02 Oct Upon the Tide
I used the image of riding the tide in therapy not long ago and since then the idea has been bouncing around in my head. I was working with a couple and one of the big issues in the family was the presence of a chronic illness in one of their members (one of the children). The nature of this particular illness is that there are unpredictable better and worse hours/days/weeks/months. Without question the functionality, the processes, and the overall atmosphere around this family changed along with these ups and downs. I said to them at one point, “This illness is the tide upon which your family sails.”
Since saying this, I have been really focusing on something I already understood but needed to spend some time with and that is the importance of context. Many of the issues I deal with in therapy are in and of themselves essentially normal, par for the course life events and that’s what I hear. “I don’t know why this is so hard for me. I know so many people who have it worse and yet, here I am the one in therapy.”
Two things about that statement. First, it doesn’t matter what others are going through or how they are handling it. Besides, to assume you know the what and how with others is almost always faulty to begin with. Second, and to the point of this blog post, everything happens in a particular and unique context and the context always influences the experience.
Take marital strife for example. Many couples have big disagreements and some very serious conflicts. But what about the couple who is also going through financial stress? What about having a new baby at home or an elderly parent with growing physical needs/demands? What about layering in a job that has become more demanding of time and travel? What about finding out that your kid has a rare chronic illness? What about one of the couple having a family of origin that taught to never talk about serious problems and the other spouse raised in a house that was loud and open about almost everything? What if the couple just moved to a new city and is distanced from support people? Suddenly, an otherwise typical issue becomes something that is huge and potentially overwhelming. The tide is high and the storm surge is real.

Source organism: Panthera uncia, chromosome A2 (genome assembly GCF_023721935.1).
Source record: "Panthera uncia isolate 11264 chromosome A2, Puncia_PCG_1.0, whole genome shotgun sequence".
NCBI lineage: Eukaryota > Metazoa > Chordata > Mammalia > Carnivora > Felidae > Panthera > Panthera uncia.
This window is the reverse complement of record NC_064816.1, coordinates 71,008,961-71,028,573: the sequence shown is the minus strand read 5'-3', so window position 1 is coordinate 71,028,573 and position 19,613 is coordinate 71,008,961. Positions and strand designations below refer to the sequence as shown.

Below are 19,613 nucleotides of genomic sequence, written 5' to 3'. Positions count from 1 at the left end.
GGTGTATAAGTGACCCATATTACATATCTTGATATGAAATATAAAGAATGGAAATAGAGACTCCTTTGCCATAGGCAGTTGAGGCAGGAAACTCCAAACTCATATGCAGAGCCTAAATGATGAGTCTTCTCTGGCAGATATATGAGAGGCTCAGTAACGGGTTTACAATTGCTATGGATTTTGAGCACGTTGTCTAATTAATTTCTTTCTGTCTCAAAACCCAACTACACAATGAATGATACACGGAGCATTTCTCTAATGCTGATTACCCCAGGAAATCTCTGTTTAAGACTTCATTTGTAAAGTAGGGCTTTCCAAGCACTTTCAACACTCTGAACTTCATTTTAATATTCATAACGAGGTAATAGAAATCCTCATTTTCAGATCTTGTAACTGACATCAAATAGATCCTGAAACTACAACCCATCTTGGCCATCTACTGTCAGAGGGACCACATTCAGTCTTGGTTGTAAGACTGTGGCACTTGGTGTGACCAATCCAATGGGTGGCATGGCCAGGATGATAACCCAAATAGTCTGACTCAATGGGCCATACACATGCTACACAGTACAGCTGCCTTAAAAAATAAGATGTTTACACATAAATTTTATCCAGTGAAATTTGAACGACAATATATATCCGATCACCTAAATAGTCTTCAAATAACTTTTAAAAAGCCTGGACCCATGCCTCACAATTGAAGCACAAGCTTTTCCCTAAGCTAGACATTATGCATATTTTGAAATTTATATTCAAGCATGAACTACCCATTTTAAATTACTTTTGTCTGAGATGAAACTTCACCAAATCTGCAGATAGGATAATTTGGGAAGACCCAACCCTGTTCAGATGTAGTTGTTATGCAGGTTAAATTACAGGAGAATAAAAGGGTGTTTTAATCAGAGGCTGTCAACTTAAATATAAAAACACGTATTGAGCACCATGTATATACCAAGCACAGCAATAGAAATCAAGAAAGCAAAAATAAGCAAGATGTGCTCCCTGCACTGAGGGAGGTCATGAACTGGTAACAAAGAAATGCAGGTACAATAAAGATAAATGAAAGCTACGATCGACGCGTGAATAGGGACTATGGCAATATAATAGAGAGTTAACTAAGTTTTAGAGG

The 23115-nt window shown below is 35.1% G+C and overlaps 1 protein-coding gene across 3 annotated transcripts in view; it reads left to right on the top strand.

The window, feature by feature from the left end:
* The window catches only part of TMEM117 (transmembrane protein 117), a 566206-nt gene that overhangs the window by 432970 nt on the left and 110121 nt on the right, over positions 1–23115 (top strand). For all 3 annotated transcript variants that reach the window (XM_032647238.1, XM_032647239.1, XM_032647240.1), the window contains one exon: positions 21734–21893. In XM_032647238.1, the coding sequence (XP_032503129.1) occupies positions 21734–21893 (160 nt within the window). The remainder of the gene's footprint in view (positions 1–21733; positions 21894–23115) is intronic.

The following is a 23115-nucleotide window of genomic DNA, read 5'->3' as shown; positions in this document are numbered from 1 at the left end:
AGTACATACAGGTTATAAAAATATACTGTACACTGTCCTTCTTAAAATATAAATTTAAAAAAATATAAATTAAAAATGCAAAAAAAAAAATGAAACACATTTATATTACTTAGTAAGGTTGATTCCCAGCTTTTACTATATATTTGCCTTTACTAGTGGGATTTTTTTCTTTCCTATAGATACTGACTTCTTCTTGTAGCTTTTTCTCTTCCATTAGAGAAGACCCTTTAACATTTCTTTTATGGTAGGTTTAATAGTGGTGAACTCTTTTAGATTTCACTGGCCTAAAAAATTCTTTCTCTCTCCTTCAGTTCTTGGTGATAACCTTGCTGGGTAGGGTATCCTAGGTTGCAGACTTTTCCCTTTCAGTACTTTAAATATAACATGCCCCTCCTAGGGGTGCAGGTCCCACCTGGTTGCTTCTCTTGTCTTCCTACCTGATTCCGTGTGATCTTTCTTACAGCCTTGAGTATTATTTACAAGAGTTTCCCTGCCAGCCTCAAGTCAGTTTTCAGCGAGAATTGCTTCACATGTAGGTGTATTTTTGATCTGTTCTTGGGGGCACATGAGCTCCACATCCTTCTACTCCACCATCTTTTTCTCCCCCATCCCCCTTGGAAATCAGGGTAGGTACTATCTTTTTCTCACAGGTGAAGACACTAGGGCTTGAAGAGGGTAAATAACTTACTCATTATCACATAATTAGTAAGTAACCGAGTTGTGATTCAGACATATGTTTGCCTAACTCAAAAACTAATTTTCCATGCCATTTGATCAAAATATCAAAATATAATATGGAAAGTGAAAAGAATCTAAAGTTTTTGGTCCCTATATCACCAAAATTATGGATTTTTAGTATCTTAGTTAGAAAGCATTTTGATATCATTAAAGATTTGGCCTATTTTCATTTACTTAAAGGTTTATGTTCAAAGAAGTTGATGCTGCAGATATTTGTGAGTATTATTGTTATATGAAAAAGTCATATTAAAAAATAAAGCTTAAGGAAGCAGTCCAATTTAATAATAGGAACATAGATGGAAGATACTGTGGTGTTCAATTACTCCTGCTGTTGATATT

What are the factors in your life which influence the tide? When you are going through any serious life/mental health event, do yourself a favor and recognize that there are so many things that are in play at the same time. You are not on a desert island and the thing that is most immediately troubling you is not all that you have to manage. The good news is that when you step back a little and begin to consider the larger context, you might also see some of those things that you can improve on with a little attention and thereby perhaps lower the overall swell of the tide a bit. Trust me when I say that a little improvement can often make just enough difference to keep things afloat.